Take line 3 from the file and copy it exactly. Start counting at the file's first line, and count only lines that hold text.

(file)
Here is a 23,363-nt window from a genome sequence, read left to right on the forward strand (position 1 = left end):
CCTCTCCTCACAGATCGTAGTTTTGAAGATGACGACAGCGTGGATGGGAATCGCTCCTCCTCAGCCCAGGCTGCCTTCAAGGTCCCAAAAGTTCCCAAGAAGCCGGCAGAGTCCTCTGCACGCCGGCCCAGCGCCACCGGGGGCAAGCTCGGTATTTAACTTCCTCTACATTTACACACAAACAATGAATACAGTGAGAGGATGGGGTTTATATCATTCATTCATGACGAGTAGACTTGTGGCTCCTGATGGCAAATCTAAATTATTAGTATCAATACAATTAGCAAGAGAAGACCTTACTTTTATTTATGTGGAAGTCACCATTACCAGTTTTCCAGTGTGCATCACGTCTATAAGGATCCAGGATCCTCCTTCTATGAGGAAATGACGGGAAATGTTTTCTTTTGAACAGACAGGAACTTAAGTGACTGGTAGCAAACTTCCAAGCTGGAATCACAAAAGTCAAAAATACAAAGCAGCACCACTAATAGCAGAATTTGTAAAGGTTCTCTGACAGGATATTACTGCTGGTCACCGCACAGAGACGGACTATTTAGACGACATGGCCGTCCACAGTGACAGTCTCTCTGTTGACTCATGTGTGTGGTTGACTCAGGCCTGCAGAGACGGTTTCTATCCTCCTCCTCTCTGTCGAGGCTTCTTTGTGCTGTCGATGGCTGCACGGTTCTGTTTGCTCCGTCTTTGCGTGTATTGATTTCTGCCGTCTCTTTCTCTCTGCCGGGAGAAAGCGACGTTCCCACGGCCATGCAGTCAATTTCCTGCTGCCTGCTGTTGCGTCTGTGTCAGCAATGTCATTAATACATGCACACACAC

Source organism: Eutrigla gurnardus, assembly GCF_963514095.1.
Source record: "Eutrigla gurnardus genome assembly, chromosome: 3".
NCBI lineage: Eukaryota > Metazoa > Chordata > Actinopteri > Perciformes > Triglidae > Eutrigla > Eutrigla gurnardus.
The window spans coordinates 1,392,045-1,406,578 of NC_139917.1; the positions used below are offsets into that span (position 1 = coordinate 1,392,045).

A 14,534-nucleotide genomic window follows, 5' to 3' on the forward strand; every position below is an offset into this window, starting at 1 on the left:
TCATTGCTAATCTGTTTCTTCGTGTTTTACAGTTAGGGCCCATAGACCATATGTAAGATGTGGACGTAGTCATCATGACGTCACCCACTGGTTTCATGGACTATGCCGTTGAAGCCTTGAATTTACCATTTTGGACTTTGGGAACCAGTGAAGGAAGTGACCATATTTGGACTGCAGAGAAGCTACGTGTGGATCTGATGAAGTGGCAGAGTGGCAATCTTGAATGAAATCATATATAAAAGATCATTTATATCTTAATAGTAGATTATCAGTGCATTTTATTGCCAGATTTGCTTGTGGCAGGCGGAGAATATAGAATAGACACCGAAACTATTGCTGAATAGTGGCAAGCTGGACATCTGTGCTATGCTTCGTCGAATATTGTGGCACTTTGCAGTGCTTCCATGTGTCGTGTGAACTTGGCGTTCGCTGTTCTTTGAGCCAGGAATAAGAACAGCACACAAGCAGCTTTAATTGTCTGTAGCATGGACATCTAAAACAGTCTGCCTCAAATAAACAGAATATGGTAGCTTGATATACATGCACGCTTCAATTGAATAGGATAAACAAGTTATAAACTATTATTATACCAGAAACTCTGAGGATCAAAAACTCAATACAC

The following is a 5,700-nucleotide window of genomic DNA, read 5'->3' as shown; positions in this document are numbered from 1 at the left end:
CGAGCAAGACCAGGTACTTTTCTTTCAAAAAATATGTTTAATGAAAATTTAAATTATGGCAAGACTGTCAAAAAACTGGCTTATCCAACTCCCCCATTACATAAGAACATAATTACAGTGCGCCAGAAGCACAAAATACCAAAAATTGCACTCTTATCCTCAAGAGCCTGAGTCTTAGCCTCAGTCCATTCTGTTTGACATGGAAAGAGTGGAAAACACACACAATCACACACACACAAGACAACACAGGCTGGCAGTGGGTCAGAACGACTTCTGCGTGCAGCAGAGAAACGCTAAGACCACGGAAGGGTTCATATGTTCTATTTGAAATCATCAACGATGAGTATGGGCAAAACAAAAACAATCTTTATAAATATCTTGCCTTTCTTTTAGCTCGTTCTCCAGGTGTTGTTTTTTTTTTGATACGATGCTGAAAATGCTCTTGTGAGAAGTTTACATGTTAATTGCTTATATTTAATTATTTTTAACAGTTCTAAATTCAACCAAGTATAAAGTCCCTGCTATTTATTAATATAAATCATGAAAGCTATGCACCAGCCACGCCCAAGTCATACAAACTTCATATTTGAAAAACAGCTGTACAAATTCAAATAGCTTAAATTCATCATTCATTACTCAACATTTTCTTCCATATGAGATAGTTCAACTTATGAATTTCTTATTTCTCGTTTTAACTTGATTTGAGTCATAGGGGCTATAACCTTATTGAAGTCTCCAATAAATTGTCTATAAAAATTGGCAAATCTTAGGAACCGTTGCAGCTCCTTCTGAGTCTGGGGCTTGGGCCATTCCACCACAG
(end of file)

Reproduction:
Source organism: Eutrigla gurnardus, assembly GCF_963514095.1.